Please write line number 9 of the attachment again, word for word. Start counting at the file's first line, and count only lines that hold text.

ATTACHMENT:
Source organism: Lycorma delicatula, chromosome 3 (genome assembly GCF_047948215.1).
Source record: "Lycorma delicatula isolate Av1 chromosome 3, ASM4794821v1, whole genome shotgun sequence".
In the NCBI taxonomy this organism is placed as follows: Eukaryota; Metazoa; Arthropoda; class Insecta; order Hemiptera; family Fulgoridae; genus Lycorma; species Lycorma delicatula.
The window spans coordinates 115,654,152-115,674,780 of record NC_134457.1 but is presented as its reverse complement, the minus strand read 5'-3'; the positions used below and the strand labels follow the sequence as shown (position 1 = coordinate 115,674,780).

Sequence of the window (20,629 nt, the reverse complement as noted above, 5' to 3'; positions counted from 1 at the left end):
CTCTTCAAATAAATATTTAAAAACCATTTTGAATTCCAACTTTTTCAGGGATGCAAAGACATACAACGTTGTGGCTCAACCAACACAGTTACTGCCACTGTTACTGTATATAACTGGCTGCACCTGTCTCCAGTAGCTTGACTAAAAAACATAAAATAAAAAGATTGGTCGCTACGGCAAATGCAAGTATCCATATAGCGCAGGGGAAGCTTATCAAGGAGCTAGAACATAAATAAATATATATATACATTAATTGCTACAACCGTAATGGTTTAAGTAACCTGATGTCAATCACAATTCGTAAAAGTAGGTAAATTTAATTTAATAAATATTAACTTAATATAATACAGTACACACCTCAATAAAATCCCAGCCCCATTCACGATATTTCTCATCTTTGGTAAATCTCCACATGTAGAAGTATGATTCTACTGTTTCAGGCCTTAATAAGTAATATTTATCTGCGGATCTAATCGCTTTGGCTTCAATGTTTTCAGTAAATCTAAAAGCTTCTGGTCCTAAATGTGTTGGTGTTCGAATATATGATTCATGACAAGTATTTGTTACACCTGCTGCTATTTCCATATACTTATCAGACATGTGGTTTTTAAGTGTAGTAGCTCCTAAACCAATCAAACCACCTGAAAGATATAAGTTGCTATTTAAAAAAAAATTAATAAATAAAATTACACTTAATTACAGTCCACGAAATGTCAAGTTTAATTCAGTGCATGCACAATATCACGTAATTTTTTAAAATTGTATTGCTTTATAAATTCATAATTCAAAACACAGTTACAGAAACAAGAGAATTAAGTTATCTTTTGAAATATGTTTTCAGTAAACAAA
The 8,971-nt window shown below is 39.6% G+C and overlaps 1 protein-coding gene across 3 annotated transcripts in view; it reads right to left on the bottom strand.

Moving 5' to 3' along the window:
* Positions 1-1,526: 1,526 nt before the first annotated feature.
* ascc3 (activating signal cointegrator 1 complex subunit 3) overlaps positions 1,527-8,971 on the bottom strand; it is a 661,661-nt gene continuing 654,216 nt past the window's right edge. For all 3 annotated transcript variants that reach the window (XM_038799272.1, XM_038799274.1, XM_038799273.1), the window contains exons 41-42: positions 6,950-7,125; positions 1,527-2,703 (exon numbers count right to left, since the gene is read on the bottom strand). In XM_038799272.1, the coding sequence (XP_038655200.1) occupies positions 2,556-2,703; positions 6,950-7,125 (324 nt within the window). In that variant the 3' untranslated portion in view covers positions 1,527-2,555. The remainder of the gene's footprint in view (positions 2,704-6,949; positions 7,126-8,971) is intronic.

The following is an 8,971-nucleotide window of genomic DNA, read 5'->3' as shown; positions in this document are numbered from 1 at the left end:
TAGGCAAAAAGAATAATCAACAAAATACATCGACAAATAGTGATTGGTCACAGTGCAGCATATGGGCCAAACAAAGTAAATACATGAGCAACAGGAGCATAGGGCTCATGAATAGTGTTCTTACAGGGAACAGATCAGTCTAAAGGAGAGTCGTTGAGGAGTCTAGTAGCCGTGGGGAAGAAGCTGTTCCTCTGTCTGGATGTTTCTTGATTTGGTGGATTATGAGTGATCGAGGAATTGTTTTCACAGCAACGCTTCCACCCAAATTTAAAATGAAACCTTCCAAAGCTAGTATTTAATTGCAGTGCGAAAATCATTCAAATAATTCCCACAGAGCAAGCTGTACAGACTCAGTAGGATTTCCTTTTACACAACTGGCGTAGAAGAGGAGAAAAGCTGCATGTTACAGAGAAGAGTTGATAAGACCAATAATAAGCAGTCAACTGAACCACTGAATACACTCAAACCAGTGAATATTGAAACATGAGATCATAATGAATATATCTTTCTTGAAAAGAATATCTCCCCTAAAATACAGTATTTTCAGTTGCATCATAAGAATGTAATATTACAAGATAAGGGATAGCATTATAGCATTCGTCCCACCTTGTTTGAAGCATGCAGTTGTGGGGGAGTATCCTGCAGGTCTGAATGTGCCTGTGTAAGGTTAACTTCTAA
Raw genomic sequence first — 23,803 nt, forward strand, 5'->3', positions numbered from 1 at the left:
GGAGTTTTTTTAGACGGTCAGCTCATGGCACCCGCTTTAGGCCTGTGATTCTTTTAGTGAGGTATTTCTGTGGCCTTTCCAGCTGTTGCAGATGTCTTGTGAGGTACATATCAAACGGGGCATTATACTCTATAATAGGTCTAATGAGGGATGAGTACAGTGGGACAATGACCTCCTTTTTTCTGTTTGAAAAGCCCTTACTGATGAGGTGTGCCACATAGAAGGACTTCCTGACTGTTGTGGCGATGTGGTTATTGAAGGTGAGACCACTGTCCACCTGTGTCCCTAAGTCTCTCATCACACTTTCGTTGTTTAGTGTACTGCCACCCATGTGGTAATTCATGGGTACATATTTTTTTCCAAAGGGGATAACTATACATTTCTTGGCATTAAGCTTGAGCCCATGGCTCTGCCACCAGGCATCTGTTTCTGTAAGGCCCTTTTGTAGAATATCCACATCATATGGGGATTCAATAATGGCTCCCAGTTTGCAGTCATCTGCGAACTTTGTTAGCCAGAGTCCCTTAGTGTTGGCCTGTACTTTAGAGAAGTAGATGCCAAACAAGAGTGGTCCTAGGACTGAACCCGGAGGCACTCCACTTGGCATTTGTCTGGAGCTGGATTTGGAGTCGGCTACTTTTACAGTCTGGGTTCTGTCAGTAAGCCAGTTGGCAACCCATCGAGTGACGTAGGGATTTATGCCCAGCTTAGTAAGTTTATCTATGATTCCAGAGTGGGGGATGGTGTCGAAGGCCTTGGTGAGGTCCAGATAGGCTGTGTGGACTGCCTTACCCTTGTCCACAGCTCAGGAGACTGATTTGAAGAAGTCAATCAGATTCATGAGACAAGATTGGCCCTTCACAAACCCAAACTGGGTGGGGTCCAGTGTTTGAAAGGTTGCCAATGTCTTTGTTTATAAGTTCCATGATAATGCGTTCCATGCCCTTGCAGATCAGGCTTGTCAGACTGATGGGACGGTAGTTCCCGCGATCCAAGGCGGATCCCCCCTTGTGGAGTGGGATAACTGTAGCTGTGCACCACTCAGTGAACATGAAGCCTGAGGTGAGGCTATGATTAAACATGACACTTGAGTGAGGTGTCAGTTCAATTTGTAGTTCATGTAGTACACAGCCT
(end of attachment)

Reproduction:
* Positions 1-1,526: 1,526 nt before the first annotated feature.